What Pediatricians are Hoping for in the New Year

Shetal Shah, MD, FAAP

Shetal Shah, MD, FAAP

Shetal Shah, MD, FAAP is neonatologist at Maria Fareri Children’s Hospital and Immediate Past President of the NYS AAP-Chapter 2.  He is the Chair of the Pediatric Policy Council.  This op-ed was published in Tampa Bay Times on December 29, 2022.

We want higher rates of flu and COVID vaccinations, more children’s hospital beds and relief from chronic shortages of children’s medications.

This past year hasn’t been a good one for your child’s doctor.  We are three years into a once-in-a-lifetime pandemic that reached a milestone 100 million US COVID cases last week and have witnessed 1.1 million people die.  We continue to tackle an exploding pediatric mental health emergency.  Now a surge of three major viral illnesses: influenza, COVID-19 and Respiratory Syncytial Virus — a “triple-demic” — is again straining our capacity to treat your child.

As we enter 2023, child health physicians are asking for: higher rates of influenza and COVID vaccinations, increased pediatric space in hospitals within a system that equitably values children and relief from chronic shortages of children’s medications.

Rates of pediatric viral illness are at biblical proportions.  The Centers for Disease Control and Prevention estimate 15 million cases of influenza already, with 150,000 hospitalizations and almost 9,300 deaths.  Hospitalizations are at levels normally not seen until February, and outpatient rates of disease are greater than in 2019-20, the last pre-pandemic season — with especially high rates in children under 4 years of age.  Nine children are dead from flu this year.

Meanwhile, child COVID cases continue to rise.  The American Academy of Pediatrics reports that in the first weeks of December, 47,581 children contracted COVID, more than double the number of cases in the first weeks of October, and not including unreported at-home testing.  Nationwide, pediatric COVID hospitalizations have risen steadily since fall, with children under 4 years disproportionately hospitalized.  Unsurprisingly, only 11% of kids in that age group have received even one COVID immunization, leaving too many children susceptible to hospitalization at a time when a bed might not be available under the current burden of disease.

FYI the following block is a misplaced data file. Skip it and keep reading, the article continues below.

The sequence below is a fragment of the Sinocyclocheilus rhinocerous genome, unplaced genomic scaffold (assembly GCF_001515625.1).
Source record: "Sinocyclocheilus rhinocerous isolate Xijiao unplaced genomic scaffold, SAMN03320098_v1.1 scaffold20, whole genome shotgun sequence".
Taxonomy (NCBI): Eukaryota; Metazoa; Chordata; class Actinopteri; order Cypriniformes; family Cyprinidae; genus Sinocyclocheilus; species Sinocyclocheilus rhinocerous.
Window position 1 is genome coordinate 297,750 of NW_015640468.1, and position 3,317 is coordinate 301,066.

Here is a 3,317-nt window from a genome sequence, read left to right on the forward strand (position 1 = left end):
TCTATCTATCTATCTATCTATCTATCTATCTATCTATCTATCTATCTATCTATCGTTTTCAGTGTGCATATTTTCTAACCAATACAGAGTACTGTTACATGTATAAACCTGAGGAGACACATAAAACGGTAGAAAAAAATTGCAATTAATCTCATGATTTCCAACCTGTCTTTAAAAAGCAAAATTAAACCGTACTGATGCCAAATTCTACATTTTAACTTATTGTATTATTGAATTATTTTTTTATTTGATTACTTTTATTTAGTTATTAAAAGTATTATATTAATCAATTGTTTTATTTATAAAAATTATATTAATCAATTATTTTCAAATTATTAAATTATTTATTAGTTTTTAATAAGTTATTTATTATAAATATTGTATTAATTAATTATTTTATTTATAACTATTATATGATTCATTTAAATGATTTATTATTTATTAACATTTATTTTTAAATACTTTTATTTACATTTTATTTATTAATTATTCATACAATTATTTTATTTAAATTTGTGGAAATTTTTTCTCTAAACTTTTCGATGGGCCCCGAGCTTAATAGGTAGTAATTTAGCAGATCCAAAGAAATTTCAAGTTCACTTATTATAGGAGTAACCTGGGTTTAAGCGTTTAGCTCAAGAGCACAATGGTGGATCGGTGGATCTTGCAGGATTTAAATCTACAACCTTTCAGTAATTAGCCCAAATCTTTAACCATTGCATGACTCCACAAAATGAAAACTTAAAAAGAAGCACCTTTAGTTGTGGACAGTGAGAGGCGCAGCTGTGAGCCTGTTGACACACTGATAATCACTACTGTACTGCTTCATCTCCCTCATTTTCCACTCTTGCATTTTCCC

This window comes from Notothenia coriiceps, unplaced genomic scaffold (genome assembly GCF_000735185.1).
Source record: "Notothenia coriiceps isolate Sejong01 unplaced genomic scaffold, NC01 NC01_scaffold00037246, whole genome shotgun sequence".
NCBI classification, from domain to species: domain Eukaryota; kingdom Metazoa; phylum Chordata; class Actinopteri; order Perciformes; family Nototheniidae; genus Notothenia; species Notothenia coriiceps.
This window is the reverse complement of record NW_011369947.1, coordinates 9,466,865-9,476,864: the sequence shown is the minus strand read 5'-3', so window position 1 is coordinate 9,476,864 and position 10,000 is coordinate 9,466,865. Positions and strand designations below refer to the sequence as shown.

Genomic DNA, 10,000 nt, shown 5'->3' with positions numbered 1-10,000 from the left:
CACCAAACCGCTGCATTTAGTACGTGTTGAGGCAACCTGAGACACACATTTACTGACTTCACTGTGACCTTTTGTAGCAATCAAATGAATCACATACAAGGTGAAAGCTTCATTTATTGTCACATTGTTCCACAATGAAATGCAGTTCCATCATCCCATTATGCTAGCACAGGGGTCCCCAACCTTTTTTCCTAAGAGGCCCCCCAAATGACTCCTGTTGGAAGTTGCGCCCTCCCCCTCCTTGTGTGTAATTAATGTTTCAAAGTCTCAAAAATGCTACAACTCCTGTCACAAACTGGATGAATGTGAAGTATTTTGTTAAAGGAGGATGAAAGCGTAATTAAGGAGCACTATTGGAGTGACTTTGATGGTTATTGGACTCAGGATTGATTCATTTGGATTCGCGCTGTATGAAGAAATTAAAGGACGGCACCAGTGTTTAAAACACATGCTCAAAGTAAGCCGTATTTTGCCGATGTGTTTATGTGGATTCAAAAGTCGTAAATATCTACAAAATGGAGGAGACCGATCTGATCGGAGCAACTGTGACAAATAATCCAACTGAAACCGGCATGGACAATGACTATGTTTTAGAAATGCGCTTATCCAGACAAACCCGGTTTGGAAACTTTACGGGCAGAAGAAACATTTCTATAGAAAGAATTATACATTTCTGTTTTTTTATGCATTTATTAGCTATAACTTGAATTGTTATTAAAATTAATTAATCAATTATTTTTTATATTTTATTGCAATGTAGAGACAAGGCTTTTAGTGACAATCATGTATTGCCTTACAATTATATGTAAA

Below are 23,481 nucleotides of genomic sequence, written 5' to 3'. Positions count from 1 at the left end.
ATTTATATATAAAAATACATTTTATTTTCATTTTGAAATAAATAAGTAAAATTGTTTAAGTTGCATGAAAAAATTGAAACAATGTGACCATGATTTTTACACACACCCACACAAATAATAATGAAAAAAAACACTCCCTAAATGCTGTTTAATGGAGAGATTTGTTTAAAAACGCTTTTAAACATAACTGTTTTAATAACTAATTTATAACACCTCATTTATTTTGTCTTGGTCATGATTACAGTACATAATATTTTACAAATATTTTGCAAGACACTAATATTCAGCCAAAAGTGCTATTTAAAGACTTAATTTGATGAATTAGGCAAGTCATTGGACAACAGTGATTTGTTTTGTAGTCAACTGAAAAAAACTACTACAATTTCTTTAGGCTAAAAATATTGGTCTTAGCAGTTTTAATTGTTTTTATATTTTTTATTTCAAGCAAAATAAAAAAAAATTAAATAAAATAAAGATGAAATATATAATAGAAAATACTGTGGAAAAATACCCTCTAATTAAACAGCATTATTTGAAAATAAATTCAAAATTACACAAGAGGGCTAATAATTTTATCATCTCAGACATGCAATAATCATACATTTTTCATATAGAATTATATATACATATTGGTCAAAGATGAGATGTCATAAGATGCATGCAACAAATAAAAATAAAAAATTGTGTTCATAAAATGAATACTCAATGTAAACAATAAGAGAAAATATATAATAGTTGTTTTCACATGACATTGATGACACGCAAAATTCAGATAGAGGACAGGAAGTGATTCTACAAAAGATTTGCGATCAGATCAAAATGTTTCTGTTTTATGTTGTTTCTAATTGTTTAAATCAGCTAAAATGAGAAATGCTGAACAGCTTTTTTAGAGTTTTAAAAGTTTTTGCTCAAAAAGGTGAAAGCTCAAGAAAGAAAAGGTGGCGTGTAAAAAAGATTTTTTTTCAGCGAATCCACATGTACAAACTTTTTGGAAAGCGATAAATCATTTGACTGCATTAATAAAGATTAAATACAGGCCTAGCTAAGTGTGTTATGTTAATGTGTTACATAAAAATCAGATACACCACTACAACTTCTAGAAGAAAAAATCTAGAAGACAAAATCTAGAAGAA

Families of young children received an early Christmas gift in December with the Food and Drug Administration Emergency Use Authorization of the bivalent COVID vaccine for kids older than 6 months, but not enough children are getting immunized, even though these vaccines have been available for 2 years, 13 billion doses have been given worldwide and the bivalent vaccines creates a strong immune response similar to those of older children.

Too many parents succumb to “COVID-fatigue.”  They tell me “COVID is over,” so there’s no point vaccinating a young child, forgetting COVID vaccine is the best way to protect children.  Add cases of RSV and it’s no surprise hospital beds are unavailable.  Colleagues report that 25 to 30 children await beds in pediatric emergency rooms.  That’s the size of a whole pediatric ward.  Babies may need to be transported to another children’s hospital, which could be hundreds of miles away or out-of-state.  Nationally, 78% of children’s beds are full, an unprecedented number for this time in the winter virus season. Last month, six states were above 90%, meaning hospitals may soon be forced to turn patients away.

It’s easy to dismiss this current crisis as unintended fallout of the pandemic, but the current “No vacancy” signs are the end result of a health care system that prioritizes adults over your children.  From 2010-2020, pediatric hospital beds declined 20% nationwide, mostly at community hospitals.  The facilities buffer large academic children’s centers by caring for common, less acute illnesses.  As federal and state governments continue to pay only 40 to 60 cents on the dollar for pediatric care compared to adults, financially strained community hospitals closed pediatric wards, preferring more profitable adult bed space.

A simple fix — aligning Medicaid and Medicare payments — would seismically re-balance this uneven system.  Without increased support for Medicaid — the nation’s largest insurer of children — things will only get worse.  Last week’s $1.7 trillion dollar federal spending bill included a two-year extension for the Children’s Health Insurance Program, another major plan covering children.  This is a promising step, but without an increase in the payment, front line doctors and nurses know pleas for space for your sick child will be ignored.

More sick kids mean greater demand for medications.  For 2 months, common child health remedies and certain antibiotics have been in short supply.  Parents of my patients’ report going to seven or eight pharmacies to find pediatric medicine.  Walgreens now limits the sale of bottles of fever reducing drugs and at CVS, the quota for all children’s pain relievers is two.

Unlike the baby formula shortage several months ago, which originated from reduced supply when a factory went offline, the problem here is surging “triple-demic” demand.  The FDA could take similar action to that shortage and allow overseas import of medications until spot shortages improve, as some congressional leaders have urged.  Once these viruses naturally subside in spring, a thorough review is warranted to prevent parents from going on a retail and internet treasure hunt to control their baby’s fever.

Our national health care system has always been fragile when it comes to children’s care, but the “triple-demic” reveals it is damaged.  These changes to our system will make 2023 better for children, families and the doctors and nurses who care for them.